Our cats’ eyes are the windows to their souls, revealing our feline’s every emotion, whether it’s the deep love they have for us or their disdain for the things we’ve done. They might be blue or brown, yellow or green, or a range of shades in between, but how much do you really know about your cat’s eye color? These fascinating facts about feline eye colors are likely to surprise you!
Cat Eye Color is Determined by Melanin
Just like humans, the color of a cat’s eyes is determined by the amount of a pigment called melanin. Both layers of a cat’s iris contain cells that produce melanin, called melanocytes. The more melanocytes a cat’s iris contains and the more active they are, the darker its eyes will be. The darkest cats’ eyes are a rich coppery color. They never get truly brown or black like people’s do.
Blue-Eyed Cats Have No Melanin in Their Eyes at All
Blue-eyed cats don’t have melanin in their eyes as cats with copper, gold, yellow, or green eyes do. Light refracts from their eyes’ rounded surfaces, causing the eyes to appear blue, much like the edges of clear windows look blue.
All Kittens Have Blue Eyes
Regardless of what color their eyes end up, all cats are born with blue eyes. That’s because the melanocytes in their eyes haven’t started producing the color-producing melanin yet. You’ll need to wait about four to six weeks to see any color in your kitten’s eyes and around four months to see its true adult color revealed.
Some Cats Have Different Colored Eyes
It’s not unusual for some cats to have two eyes of different colors. Some cats even have multiple different colors within the same eye. No matter how the different colors appear, having eyes of different colors is called heterochromia. This occurs when the melanin that creates color either reaches just one eye or only certain parts of the eye. Heterochromia doesn’t impact a cat’s vision or health in any way.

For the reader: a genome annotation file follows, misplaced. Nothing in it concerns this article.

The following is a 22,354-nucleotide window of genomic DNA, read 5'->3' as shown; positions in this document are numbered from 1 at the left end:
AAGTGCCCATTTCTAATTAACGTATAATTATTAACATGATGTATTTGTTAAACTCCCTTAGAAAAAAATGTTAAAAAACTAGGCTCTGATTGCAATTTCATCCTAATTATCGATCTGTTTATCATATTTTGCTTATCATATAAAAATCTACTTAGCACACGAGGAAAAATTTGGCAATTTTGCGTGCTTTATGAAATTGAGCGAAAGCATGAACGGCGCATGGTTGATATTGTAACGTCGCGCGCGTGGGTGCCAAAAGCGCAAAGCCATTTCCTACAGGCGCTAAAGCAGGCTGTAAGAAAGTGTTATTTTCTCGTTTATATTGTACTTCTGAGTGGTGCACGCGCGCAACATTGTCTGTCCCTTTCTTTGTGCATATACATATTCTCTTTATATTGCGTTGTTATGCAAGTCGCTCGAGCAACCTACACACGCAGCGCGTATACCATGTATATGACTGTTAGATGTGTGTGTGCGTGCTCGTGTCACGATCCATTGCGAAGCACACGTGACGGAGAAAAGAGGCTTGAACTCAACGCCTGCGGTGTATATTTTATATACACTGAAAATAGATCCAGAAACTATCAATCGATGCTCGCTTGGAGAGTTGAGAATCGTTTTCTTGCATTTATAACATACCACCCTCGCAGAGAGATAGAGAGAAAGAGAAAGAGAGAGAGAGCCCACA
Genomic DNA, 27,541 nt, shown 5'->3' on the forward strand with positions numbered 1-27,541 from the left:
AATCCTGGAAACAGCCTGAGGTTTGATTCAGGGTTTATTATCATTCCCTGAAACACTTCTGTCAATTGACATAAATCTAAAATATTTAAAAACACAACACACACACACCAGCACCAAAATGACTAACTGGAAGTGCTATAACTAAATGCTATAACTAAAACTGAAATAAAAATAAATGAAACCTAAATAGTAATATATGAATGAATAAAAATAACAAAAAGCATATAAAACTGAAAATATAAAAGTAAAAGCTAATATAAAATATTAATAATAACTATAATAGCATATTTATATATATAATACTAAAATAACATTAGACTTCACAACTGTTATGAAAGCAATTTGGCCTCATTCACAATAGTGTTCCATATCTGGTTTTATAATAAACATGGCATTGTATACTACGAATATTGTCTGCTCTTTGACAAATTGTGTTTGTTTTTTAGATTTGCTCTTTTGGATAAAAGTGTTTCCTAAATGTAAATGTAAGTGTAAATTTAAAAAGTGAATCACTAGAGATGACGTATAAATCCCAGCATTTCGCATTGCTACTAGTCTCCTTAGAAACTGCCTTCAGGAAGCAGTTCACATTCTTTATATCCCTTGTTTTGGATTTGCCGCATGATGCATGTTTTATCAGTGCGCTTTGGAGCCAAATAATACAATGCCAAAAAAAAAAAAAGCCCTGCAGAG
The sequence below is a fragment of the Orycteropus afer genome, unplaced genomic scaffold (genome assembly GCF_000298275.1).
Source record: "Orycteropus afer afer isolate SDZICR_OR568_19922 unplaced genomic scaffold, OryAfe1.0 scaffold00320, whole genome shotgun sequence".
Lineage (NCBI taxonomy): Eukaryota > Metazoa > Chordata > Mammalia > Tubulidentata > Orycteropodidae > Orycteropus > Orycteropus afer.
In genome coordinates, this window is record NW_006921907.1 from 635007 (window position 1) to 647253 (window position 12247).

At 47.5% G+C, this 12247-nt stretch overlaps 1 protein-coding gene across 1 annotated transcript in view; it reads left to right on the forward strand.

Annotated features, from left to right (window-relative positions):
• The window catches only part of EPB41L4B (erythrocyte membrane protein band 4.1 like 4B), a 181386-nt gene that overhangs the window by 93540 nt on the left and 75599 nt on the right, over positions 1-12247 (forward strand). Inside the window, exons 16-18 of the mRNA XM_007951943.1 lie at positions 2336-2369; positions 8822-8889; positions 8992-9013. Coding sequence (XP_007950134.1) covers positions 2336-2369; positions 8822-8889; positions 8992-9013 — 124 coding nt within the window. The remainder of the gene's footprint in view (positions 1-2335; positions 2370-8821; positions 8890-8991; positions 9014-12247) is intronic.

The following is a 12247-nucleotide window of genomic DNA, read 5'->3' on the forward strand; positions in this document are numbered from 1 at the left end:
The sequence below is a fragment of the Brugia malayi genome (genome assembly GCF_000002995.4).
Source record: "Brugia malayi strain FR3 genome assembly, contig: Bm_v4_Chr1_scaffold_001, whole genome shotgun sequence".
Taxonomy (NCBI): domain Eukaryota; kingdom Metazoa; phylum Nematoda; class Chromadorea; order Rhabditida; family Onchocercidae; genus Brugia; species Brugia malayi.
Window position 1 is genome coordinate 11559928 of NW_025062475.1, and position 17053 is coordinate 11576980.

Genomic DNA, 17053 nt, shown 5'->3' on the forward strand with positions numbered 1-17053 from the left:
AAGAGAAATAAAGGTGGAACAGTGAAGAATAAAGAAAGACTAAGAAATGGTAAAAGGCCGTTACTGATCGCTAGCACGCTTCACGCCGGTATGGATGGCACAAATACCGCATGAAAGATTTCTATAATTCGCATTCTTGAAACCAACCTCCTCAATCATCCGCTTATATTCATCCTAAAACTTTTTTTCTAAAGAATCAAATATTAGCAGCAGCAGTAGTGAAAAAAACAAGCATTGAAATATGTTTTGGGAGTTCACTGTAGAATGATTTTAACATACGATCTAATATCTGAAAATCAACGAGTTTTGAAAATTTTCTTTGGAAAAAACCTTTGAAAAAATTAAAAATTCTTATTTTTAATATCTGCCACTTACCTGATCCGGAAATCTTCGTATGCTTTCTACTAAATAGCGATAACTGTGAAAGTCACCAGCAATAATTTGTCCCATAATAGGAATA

Eye Color Is Rarely Linked to Fur Color
A cat with dark-colored fur is typically no more likely to have dark-colored eyes than one with lighter fur. That’s because different genes control fur color and eye color. However, as with most rules, there is one exception. White cats are more likely to have blue eyes than pigmented eyes. That’s because the white fur gene is so dominant that it masks all other genes dictating color, including the gene for eye color. That’s why white cats are more likely to have blue eyes than cats of any other color.
Changing Eye Color Can Be a Health Concern
If you see your cat’s eyes changing color, seek medical advice. It could be a sign your cat is ill. For example, cats’ eyes can turn orange with inflammation. A cat’s eyes may darken with red blood cell build-up, perhaps caused by feline leukemia. A vet can confirm whether there’s anything to worry about.
One thing is for sure — there’s definitely more to the color of your cat’s peepers than meets the eye! Next time you’re gazing into your cat’s eyes, remember to take a moment to think about how incredible they really are.